The 2017-2018 Wisconsin Legislative Session has come to an end. Over the course of the last couple weeks, Governor Scott Walker called a Special Session on School Safety. Additionally, legislative leaders called two Extraordinary Sessions on School Safety and Special Elections.
A “special session” of the Wisconsin Legislature differs from a regular legislative session in its purposes and procedures. A special session is called by the governor and is designed to deal exclusively with one or more matters the governor considers so important that they must be addressed promptly and separately from other legislative business. Since statehood, Wisconsin governors have called almost 100 special sessions.
In contrast to a special session, which is called by the governor, an extraordinary session is initiated by the legislature. The legislature adopted a joint rule in 1977 permitting the call for an extraordinary session during a committee work period or after the expiration of the last scheduled floor period. An extraordinary session may meet concurrently with a special session called by the governor. The rule states that action in the extraordinary session is limited to the business specified in the call by which it was authorized. Unlike the governor who can only specify subject areas to be covered in a special session, the legislature in calling an extraordinary session may designate specific pieces of legislation for the session agenda.
While there were plans to come in next week to vote on the special election bill, Governor Walker has decided to not appeal a court order to the supreme court to delay the elections. Special elections for the 42nd Assembly District and 1st Senate District will be held on June 12.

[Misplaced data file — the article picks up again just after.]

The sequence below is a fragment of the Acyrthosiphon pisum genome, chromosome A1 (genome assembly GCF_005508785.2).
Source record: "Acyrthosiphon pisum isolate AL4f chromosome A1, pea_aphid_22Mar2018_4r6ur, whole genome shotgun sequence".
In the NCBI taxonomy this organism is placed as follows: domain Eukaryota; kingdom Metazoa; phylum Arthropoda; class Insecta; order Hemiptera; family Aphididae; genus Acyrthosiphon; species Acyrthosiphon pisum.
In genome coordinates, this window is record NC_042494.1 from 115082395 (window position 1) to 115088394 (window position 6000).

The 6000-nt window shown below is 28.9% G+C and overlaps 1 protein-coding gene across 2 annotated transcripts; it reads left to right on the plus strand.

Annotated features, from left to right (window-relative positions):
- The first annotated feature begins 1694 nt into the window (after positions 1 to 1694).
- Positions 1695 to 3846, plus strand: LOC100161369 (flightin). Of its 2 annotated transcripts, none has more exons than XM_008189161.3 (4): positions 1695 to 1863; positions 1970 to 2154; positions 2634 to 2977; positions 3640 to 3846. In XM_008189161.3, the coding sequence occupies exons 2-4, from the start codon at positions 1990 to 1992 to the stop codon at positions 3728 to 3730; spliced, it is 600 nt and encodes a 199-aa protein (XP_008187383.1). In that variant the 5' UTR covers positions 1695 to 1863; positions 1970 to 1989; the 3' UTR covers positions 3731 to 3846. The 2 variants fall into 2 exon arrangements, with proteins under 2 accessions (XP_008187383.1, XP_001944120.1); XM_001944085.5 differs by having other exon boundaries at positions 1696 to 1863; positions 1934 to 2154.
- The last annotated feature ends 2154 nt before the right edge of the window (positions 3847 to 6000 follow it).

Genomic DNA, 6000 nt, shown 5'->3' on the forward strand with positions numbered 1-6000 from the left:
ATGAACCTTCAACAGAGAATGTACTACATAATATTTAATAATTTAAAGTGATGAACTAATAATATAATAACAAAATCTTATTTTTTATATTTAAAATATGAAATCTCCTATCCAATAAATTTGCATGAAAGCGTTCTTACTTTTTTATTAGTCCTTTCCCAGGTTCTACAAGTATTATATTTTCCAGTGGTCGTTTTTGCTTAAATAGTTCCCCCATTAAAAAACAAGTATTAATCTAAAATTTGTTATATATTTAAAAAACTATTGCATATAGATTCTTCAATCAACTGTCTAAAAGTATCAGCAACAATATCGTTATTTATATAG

WBA will put together a full listing of bills that concern banks and our customers that were signed into law since January 2017. However, here is a list of the major bills that passed during the final session days:
- WBA’s Omnibus Bill
- WBA's bill that includes several pro-banking provisions that were brought to us by members over the last year.
- Add the Federal Home Loan Bank (FHLB) to the list of entities to which the Wisconsin Department of Financial Institutions (DFI) may disclose reports of examination and confidential supervisory information pertaining to Wisconsin banks, thrifts and credit unions.
- Amend Wisconsin law to explicitly permit a letter of credit (LC) from the FHLB to be used to secure Wisconsin public unit deposits.
- Repeal requirement that banks shall pay interest on escrow accounts. This change would not prohibit such interest accounts if a bank chooses to offer.
- Allow a savings bank to lend up to 20% of its capital to one member. This change brings parity for savings banks with their state bank, universal bank, and savings & loan charters.
- Federalize the Wisconsin definition of outside sales representative. Outside sales representatives are no longer going door-to-door to make sales. This change will bring law in-line with current practice.
- Allow DFI to accept information collected by other agencies (FDIC) to be used to satisfy certain exam state requirements.
- Low Income Housing Tax Credit
- Passed both houses with amendments proposed by WBA. More changes to the program will likely be needed in the next session and with rulemaking and general time it will take to set up, we still have a two year window before the program really takes off.
- Historic Rehabilitation Tax Credit
- Both the Senate and Assembly passed a that will increase the per project credit for Historic Rehab from $500k to $3.5mil. This program was originally expanded in the state budget but vetoed by the governor for cost reasons.
- Pre-emption of local ordinances
- This legislation will pre-empt local governments from creating, among others, their own wage lien ordinances. Wisconsin already has a law pre-empting local minimum wage ordinances.
- Condo Law Changes
- WBA heavily amended this bill to strip out language that would have placed unpaid condo assessments ahead of banks in lien priority. Passed by the Assembly two weeks ago and likely taken up by the Senate in March.